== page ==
After marking all the measurements clearly, you are now ready to cut out what you marked off. Make sure you fixture the receiver vertically and cut starting with the angles. When doing this entire procedure, make sure to cut within the lines as you may find that you will tend to make a larger cut than you intended. You can always make it larger, but never smaller. Once you get to the bottom of the vertical angled cut, fixture it upside-down horizontally and start the cut from here:


The rectangular cut-out right under the markings on the under side of the receiver will have to go because it interferes with the bolt handle dropping all the way. Also, since it doesn't stretch across to the right cut, you will have to cut down to the box and then widen it to reach the right side indicated in this picture:


Once finished, you should have the shape you need to have for your bolt handle to fit. Sand down any edges jutting out using a lower power dremel tool with a sanding bit and then test to see if your bolt handle will fit. If it doesn't, make the necessary adjustments. Once your bolt handle fits nicely, make sure that there are no sharp edges and nothing obstructing the path of the cylinder and bolt handle.

4) Then clean off any residue from the receiver and prepare it for painting. You want to make sure to have a flat black as this will nearly match the original color of the receiver (unless you want to spray a camo on). When spraying, apply thin coat and make sure to cover parts that you just cut as well as the rest of the receiver to make it look new. I would also recommend not spraying inside the chamber as the paint may start to come off on the bolt and possibly affect performance when it comes to bolt pull (not a fact, just a fear)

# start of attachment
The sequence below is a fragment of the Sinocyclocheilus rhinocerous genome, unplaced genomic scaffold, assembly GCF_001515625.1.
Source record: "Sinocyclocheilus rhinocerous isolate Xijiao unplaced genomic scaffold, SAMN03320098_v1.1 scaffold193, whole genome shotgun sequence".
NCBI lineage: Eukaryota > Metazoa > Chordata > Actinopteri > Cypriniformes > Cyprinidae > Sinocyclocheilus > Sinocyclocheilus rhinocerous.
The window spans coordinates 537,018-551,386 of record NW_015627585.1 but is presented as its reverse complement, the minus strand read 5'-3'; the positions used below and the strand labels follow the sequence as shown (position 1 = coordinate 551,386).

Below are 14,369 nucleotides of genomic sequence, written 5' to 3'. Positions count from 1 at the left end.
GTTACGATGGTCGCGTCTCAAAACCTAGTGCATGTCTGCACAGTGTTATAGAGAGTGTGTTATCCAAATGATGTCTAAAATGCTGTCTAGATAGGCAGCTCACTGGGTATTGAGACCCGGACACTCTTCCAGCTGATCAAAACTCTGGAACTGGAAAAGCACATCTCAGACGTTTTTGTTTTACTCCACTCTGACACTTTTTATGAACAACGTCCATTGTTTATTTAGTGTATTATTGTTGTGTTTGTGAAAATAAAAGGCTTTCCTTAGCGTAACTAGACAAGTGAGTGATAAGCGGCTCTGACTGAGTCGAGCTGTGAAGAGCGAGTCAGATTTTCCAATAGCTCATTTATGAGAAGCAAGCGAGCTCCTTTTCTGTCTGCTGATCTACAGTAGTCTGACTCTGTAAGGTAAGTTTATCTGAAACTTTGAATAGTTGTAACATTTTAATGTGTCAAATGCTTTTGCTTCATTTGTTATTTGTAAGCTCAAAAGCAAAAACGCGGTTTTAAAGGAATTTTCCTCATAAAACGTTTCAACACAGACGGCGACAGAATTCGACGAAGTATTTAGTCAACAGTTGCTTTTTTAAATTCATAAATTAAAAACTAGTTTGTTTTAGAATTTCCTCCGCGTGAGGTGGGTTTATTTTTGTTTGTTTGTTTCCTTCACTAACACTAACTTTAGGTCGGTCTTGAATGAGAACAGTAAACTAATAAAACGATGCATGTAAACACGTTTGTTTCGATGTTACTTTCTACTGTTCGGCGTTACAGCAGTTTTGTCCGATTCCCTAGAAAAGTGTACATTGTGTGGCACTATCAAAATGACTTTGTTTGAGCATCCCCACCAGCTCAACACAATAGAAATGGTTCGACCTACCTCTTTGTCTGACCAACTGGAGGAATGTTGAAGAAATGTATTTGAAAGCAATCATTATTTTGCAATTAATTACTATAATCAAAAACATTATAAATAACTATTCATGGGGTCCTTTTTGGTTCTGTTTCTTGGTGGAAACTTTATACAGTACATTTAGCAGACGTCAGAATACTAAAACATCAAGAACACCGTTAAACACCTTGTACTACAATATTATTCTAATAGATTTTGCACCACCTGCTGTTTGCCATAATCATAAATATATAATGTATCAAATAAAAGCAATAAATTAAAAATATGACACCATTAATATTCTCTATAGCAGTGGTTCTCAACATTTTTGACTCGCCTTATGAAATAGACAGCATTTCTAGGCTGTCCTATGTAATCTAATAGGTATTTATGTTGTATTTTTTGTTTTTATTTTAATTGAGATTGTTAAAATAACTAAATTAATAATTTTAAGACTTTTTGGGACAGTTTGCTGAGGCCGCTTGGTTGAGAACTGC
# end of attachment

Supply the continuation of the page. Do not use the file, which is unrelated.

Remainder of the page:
5) Last step and for this, you will need a hacksaw. This is very simple, just find the spot where the handle drops on the stock body and cut from there until it's even with the metal part that holds the receiver in place. It should turn out to look like this:



If you may notice when you make the cut, there is a gap in between the metal and the plastic stock. If you look closely at the picture, you'll see that I have something in that gap. What I had done was I stuffed a bit of a foam grip inside to fill the gap.

The end result after everything should turn out like this:




If you have done these steps, congratulations, you now have a left handed L96 and you have chosen to have your gun change to fit you instead of you having to change to fit your gun. Enjoy the mod and happy sniping!

The Lefty
 
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Excellent guide. I'll be doing this when i get my L96. Very straight forward, thank you and great pics.
 

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Brilliant guide but are there not now massive gaps on the right side
I know this is an old post but I imagine you could probably use what you cut out from the left side to fill the right, and epoxy it. Sand, file, fill, and paint to your liking. It won't be 100% but I imagine with enough filling and time it can be done somewhat nicely.
 

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I'm a little confused on the 2nd step along with the 3rd. On the 2nd step do you just drill the two holes where is says or something else, and on the 3rd step what part is it saying to do the cutting on. Thanks